Conference Coverage

Lupus low disease activity definition gains momentum

 

Key clinical point: A definition of low disease activity in lupus has been validated in prospective studies and clinical trials.

Major finding: The Lupus Low Disease Activity State definition shows significant agreement with clinical judgment and with other endpoints of treatment response, and is associated with a reduced risk of disease flare.

Data source: Three prospective validation studies, two cohort studies, and one clinical trial.

Disclosures: Dr. Nikpour declared research support, honoraria and consultancies with several pharmaceutical companies. The MUSE trial was funded by MedImmune, and Dr. Morand declared research support, consultancies, and travel funding from several pharmaceutical companies. Dr. Lau declared advisory board and consultancy roles with several pharmaceutical companies.


 

MELBOURNE – A metric for low disease activity in lupus is nearly ready for prime-time in both clinical practice and clinical trials, according to speakers at a recent international conference on systemic lupus erythematosus.

The Lupus Low Disease Activity State definition, developed by the Asia Pacific Lupus Collaboration, represents a state which, if sustained, is associated with a low likelihood of adverse outcome, said Mandana Nikpour, MBBS, PhD, of St. Vincent’s Hospital and the University of Melbourne.

Dr. Mandana Nikpour, University of Melbourne, St. Vincent's Hospital Bianca Nogrady/Frontline Medical News

Dr. Mandana Nikpour

Dr. Nikpour told the conference that the diversity of clinical phenotypes in lupus and the presence of many disease activity measures has made the definition of active disease quite challenging.

“On the other hand, patients that are overall doing relatively well have less active disease and tend to look a little more homogeneous and potentially are easier to define,” Dr. Nikpour said. “If we’re able to define this group of patients who are doing well, that definition could potentially serve as a therapeutic target.”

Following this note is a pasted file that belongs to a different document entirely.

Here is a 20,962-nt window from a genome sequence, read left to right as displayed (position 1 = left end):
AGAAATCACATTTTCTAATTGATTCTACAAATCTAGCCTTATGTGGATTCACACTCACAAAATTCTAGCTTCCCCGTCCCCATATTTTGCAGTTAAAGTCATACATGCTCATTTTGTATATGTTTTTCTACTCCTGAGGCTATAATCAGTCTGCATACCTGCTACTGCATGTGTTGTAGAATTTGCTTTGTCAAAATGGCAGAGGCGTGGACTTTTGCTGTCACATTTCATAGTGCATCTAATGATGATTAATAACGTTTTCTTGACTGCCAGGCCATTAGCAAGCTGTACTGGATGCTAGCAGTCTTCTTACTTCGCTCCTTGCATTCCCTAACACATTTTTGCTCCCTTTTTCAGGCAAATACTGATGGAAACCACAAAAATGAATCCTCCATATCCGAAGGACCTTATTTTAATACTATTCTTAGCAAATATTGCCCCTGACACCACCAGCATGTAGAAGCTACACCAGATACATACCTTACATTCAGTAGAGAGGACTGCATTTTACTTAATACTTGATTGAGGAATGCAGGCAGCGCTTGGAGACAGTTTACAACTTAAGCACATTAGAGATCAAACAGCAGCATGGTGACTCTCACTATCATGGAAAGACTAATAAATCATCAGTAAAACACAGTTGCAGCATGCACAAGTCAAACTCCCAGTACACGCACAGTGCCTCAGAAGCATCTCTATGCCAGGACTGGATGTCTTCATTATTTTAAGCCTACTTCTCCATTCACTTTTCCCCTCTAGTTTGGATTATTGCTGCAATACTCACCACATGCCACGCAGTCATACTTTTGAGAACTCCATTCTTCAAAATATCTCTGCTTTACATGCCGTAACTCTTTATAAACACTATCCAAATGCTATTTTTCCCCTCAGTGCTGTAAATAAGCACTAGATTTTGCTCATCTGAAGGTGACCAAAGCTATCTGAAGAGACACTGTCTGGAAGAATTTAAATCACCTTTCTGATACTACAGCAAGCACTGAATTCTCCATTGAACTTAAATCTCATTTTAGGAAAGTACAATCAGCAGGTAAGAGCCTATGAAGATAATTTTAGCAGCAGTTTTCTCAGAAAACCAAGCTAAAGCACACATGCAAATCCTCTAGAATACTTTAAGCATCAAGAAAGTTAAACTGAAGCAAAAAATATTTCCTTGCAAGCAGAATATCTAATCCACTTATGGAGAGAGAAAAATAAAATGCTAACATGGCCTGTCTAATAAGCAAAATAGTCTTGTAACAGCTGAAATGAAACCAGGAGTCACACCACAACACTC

The consensus definition of a Lupus Low Disease Activity State (LLDAS), contains five items. The first is that the patient must have a SLEDAI-2K score of less than or equal to 4, with no activity in major organs. Secondly, patients must show no new features of lupus activity, compared with the previous assessment. The third LLDAS item is a Physician Global Assessment score of 1 or less on a scale of 0 to 3. The fourth item is a current prednisolone or equivalent dose of 7.5 mg/day or less, and the fifth is that patients are on well-tolerated standard doses of immunosuppressants and approved biologic agents.

While the definition has been retrospectively validated, Dr. Nikpour presented data from a prospective study that examined the agreement between LLDAS and the clinical judgment of 50 lupus experts on 50 cases.

These data showed overall agreement between experts and LLDAS rating of remission or low, moderate, or high disease activity in 78% of cases.

“Where there were disagreements, when we looked at the cases in more detail, it really boiled down to whether the expert felt that serologic activity [such as] low complement/raised anti-dsDNA was important, and some experts also accepted prednisone doses up to 10 mg per day in what they thought would be a low disease activity state,” Dr. Nikpour said.